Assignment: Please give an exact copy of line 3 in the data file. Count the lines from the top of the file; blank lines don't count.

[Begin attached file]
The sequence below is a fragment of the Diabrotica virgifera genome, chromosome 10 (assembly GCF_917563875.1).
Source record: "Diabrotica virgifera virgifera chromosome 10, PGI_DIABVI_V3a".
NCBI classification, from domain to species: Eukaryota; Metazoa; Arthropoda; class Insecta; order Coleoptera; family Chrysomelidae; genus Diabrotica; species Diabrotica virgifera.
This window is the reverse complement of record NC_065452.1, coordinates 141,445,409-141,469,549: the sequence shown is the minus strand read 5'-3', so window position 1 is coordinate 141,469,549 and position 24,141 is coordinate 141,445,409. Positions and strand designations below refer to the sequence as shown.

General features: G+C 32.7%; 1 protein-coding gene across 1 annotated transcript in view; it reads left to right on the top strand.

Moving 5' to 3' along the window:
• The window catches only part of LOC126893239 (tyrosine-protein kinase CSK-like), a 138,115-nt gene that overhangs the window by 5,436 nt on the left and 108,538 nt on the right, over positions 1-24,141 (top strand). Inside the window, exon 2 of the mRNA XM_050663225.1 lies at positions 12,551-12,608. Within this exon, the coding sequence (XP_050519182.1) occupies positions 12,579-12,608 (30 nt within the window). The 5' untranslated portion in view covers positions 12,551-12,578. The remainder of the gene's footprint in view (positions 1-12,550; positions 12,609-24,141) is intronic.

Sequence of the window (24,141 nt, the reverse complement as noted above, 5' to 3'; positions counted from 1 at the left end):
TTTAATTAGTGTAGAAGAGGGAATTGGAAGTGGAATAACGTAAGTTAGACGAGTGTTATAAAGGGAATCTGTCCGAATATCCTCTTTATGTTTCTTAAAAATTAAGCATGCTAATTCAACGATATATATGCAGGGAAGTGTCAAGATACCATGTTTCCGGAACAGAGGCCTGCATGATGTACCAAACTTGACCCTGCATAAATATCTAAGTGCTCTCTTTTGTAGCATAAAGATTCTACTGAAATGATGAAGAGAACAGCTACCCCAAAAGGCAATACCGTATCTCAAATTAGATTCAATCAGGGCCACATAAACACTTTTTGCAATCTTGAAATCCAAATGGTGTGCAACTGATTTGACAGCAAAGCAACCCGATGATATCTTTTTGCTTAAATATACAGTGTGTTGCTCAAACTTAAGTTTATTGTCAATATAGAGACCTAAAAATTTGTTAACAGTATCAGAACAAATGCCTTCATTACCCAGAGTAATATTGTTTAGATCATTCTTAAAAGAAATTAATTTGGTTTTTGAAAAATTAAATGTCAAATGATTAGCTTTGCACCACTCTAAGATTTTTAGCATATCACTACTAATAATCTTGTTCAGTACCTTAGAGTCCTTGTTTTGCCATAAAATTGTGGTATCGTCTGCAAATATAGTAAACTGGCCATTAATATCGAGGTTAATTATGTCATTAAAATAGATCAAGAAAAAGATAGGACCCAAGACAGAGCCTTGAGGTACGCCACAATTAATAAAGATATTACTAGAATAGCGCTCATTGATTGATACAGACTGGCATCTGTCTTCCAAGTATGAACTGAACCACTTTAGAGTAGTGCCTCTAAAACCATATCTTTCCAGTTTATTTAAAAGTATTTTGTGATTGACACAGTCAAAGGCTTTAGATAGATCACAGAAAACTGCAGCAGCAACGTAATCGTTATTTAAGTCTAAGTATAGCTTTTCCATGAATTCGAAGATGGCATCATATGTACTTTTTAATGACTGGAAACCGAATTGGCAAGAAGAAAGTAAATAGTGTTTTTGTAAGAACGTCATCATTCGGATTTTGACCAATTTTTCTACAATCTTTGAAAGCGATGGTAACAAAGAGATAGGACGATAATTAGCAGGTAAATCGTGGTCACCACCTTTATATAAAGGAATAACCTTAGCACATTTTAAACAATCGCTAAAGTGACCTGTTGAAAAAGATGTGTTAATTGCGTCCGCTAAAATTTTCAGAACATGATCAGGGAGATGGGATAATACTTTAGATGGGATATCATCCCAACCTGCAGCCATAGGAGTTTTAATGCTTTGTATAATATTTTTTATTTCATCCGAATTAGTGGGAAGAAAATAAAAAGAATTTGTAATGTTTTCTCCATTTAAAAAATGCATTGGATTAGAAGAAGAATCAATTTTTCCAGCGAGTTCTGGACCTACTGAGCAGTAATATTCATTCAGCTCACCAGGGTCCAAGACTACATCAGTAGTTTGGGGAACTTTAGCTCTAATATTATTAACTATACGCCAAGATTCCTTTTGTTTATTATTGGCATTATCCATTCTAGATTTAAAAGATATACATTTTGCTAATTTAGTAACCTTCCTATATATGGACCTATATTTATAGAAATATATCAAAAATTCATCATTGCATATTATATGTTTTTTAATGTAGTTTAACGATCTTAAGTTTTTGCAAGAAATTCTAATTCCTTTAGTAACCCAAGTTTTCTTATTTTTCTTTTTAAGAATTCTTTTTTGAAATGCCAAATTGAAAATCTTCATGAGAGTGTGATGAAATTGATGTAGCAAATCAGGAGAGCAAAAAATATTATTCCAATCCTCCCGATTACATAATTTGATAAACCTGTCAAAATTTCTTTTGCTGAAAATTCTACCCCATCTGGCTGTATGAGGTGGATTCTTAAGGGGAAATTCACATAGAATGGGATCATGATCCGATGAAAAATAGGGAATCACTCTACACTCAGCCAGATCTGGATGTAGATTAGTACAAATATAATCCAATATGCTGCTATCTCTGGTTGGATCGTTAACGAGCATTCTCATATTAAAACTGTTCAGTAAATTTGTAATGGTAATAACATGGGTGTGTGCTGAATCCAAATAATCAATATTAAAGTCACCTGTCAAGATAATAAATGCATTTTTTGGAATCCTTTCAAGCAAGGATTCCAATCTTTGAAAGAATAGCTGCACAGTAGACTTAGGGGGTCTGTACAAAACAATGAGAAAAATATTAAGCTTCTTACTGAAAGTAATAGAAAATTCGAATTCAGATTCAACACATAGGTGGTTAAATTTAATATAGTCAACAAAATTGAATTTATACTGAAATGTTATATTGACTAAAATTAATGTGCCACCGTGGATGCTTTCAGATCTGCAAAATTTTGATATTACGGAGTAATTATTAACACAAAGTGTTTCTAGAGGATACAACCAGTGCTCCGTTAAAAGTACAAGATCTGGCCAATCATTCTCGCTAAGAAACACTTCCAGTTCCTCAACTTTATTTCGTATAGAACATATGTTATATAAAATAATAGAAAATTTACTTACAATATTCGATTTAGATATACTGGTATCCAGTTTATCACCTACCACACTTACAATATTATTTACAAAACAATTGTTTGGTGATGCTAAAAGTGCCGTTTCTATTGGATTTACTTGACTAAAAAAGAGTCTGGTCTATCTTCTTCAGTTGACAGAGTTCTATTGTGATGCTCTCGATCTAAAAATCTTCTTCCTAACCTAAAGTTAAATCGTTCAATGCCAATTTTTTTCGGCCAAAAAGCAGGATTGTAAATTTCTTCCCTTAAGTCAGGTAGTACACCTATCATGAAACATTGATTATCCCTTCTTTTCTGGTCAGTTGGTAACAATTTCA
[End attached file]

NCBI classification, from domain to species: Eukaryota; Metazoa; Arthropoda; class Insecta; order Coleoptera; family Chrysomelidae; genus Diabrotica; species Diabrotica virgifera.